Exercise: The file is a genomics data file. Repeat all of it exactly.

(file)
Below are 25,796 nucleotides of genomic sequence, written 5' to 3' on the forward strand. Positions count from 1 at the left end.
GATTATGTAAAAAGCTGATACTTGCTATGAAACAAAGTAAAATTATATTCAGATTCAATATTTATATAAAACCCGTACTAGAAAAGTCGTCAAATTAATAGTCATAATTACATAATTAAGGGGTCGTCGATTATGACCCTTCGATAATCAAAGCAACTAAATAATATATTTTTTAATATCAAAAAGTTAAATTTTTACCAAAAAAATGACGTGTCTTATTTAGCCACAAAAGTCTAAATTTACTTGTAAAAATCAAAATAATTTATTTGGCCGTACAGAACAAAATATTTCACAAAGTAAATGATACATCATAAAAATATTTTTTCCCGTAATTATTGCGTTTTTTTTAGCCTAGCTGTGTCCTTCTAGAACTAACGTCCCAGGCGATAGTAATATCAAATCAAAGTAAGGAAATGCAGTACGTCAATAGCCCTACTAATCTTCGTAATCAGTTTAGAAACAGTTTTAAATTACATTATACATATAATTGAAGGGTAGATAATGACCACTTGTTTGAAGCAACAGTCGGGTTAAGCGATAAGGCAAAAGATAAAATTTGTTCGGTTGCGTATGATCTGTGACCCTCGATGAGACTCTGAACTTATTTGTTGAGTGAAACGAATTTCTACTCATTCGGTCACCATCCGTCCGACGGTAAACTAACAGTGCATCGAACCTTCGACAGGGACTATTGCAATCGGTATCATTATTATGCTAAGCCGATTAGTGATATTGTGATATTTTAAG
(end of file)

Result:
Below are 25,796 nucleotides of genomic sequence, written 5' to 3' on the forward strand. Positions count from 1 at the left end.
GATTATGTAAAAAGCTGATACTTGCTATGAAACAAAGTAAAATTATATTCAGATTCAATATTTATATAAAACCCGTACTAGAAAAGTCGTCAAATTAATAGTCATAATTACATAATTAAGGGGTCGTCGATTATGACCCTTCGATAATCAAAGCAACTAAATAATATATTTTTTAATATCAAAAAGTTAAATTTTTACCAAAAAAATGACGTGTCTTATTTAGCCACAAAAGTCTAAATTTACTTGTAAAAATCAAAATAATTTATTTGGCCGTACAGAACAAAATATTTCACAAAGTAAATGATACATCATAAAAATATTTTTTCCCGTAATTATTGCGTTTTTTTTAGCCTAGCTGTGTCCTTCTAGAACTAACGTCCCAGGCGATAGTAATATCAAATCAAAGTAAGGAAATGCAGTACGTCAATAGCCCTACTAATCTTCGTAATCAGTTTAGAAACAGTTTTAAATTACATTATACATATAATTGAAGGGTAGATAATGACCACTTGTTTGAAGCAACAGTCGGGTTAAGCGATAAGGCAAAAGATAAAATTTGTTCGGTTGCGTATGATCTGTGACCCTCGATGAGACTCTGAACTTATTTGTTGAGTGAAACGAATTTCTACTCATTCGGTCACCATCCGTCCGACGGTAAACTAACAGTGCATCGAACCTTCGACAGGGACTATTGCAATCGGTATCATTATTATGCTAAGCCGATTAGTGATATTGTGATATTTTAAG